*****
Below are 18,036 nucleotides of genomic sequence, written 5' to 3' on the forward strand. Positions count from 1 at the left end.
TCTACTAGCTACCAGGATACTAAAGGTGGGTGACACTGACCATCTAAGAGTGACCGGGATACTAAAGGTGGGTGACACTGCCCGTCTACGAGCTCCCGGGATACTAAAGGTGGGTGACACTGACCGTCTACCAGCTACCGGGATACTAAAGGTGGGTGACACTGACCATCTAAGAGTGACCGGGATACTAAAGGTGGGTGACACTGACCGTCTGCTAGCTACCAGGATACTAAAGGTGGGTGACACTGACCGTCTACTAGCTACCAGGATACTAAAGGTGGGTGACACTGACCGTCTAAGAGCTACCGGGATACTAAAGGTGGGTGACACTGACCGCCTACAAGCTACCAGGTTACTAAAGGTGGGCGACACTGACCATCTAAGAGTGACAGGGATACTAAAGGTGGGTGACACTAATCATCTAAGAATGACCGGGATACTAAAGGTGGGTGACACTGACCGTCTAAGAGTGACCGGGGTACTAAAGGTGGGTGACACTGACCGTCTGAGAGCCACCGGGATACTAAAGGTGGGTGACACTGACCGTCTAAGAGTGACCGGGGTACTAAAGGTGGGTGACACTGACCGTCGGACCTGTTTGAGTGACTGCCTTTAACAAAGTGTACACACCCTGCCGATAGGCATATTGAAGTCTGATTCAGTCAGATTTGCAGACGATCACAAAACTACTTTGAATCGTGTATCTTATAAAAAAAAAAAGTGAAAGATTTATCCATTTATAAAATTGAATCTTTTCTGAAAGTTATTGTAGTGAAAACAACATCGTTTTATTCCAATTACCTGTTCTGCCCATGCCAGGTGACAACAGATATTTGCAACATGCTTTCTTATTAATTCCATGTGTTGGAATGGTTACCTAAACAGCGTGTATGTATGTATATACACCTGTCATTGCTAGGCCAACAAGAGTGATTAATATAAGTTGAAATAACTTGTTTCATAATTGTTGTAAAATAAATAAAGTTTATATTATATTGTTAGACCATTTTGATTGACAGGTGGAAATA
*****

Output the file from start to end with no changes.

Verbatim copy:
Below are 18,036 nucleotides of genomic sequence, written 5' to 3' on the forward strand. Positions count from 1 at the left end.
TCTACTAGCTACCAGGATACTAAAGGTGGGTGACACTGACCATCTAAGAGTGACCGGGATACTAAAGGTGGGTGACACTGCCCGTCTACGAGCTCCCGGGATACTAAAGGTGGGTGACACTGACCGTCTACCAGCTACCGGGATACTAAAGGTGGGTGACACTGACCATCTAAGAGTGACCGGGATACTAAAGGTGGGTGACACTGACCGTCTGCTAGCTACCAGGATACTAAAGGTGGGTGACACTGACCGTCTACTAGCTACCAGGATACTAAAGGTGGGTGACACTGACCGTCTAAGAGCTACCGGGATACTAAAGGTGGGTGACACTGACCGCCTACAAGCTACCAGGTTACTAAAGGTGGGCGACACTGACCATCTAAGAGTGACAGGGATACTAAAGGTGGGTGACACTAATCATCTAAGAATGACCGGGATACTAAAGGTGGGTGACACTGACCGTCTAAGAGTGACCGGGGTACTAAAGGTGGGTGACACTGACCGTCTGAGAGCCACCGGGATACTAAAGGTGGGTGACACTGACCGTCTAAGAGTGACCGGGGTACTAAAGGTGGGTGACACTGACCGTCGGACCTGTTTGAGTGACTGCCTTTAACAAAGTGTACACACCCTGCCGATAGGCATATTGAAGTCTGATTCAGTCAGATTTGCAGACGATCACAAAACTACTTTGAATCGTGTATCTTATAAAAAAAAAAAGTGAAAGATTTATCCATTTATAAAATTGAATCTTTTCTGAAAGTTATTGTAGTGAAAACAACATCGTTTTATTCCAATTACCTGTTCTGCCCATGCCAGGTGACAACAGATATTTGCAACATGCTTTCTTATTAATTCCATGTGTTGGAATGGTTACCTAAACAGCGTGTATGTATGTATATACACCTGTCATTGCTAGGCCAACAAGAGTGATTAATATAAGTTGAAATAACTTGTTTCATAATTGTTGTAAAATAAATAAAGTTTATATTATATTGTTAGACCATTTTGATTGACAGGTGGAAATA